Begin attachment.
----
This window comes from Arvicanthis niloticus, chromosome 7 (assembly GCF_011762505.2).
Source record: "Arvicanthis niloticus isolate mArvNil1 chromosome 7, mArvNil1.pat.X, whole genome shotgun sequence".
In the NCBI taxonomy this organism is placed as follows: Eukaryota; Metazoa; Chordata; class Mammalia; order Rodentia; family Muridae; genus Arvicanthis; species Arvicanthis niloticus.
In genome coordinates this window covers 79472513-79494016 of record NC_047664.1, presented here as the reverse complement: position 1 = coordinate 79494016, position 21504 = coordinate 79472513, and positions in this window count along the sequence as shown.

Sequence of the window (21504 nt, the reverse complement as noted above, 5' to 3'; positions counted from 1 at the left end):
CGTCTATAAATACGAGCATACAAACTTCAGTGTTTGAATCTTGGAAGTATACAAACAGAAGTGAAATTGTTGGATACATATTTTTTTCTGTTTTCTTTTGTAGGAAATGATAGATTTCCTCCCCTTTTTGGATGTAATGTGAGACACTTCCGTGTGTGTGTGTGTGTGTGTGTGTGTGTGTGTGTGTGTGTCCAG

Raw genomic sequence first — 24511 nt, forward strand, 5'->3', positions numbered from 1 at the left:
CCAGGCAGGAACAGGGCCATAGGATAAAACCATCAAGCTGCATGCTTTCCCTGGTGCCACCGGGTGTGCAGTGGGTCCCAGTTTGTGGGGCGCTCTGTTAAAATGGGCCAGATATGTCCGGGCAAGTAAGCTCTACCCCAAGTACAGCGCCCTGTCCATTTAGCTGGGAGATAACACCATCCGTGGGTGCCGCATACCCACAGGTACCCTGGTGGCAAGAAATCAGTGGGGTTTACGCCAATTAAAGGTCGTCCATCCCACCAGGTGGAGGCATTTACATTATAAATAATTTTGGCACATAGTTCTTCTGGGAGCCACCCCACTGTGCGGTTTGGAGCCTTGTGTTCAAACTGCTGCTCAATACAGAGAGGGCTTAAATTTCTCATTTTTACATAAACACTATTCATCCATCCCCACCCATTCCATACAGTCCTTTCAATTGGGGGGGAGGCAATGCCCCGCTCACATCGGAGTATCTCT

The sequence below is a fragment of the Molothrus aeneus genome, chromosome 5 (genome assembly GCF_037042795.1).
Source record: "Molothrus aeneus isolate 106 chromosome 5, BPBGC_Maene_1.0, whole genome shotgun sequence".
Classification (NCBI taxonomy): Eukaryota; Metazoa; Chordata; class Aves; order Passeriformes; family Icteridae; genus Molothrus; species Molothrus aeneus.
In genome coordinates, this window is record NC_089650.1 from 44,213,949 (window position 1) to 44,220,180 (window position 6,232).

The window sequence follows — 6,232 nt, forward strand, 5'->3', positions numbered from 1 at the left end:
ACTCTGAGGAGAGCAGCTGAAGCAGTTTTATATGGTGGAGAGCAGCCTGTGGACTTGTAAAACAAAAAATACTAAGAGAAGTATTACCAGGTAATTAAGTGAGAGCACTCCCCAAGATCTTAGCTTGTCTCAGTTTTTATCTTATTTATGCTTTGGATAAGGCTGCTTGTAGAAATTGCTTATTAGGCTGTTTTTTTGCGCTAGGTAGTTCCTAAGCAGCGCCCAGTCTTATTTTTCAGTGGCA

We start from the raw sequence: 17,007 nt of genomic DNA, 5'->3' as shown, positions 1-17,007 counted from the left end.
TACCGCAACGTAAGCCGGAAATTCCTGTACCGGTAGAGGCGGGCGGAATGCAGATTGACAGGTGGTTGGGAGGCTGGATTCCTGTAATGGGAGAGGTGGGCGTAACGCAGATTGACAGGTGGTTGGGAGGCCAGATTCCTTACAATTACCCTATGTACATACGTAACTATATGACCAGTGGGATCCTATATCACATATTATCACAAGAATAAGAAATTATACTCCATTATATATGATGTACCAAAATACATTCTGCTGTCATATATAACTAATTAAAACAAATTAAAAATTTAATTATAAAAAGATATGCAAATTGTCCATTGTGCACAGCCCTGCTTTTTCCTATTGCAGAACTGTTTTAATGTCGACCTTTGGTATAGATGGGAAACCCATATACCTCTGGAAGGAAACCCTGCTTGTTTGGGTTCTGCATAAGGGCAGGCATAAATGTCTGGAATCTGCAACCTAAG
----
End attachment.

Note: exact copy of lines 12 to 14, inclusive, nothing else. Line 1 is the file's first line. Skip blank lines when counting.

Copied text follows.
In genome coordinates, this window is record NC_089650.1 from 44,213,949 (window position 1) to 44,220,180 (window position 6,232).

The window sequence follows — 6,232 nt, forward strand, 5'->3', positions numbered from 1 at the left end:
ACTCTGAGGAGAGCAGCTGAAGCAGTTTTATATGGTGGAGAGCAGCCTGTGGACTTGTAAAACAAAAAATACTAAGAGAAGTATTACCAGGTAATTAAGTGAGAGCACTCCCCAAGATCTTAGCTTGTCTCAGTTTTTATCTTATTTATGCTTTGGATAAGGCTGCTTGTAGAAATTGCTTATTAGGCTGTTTTTTTGCGCTAGGTAGTTCCTAAGCAGCGCCCAGTCTTATTTTTCAGTGGCA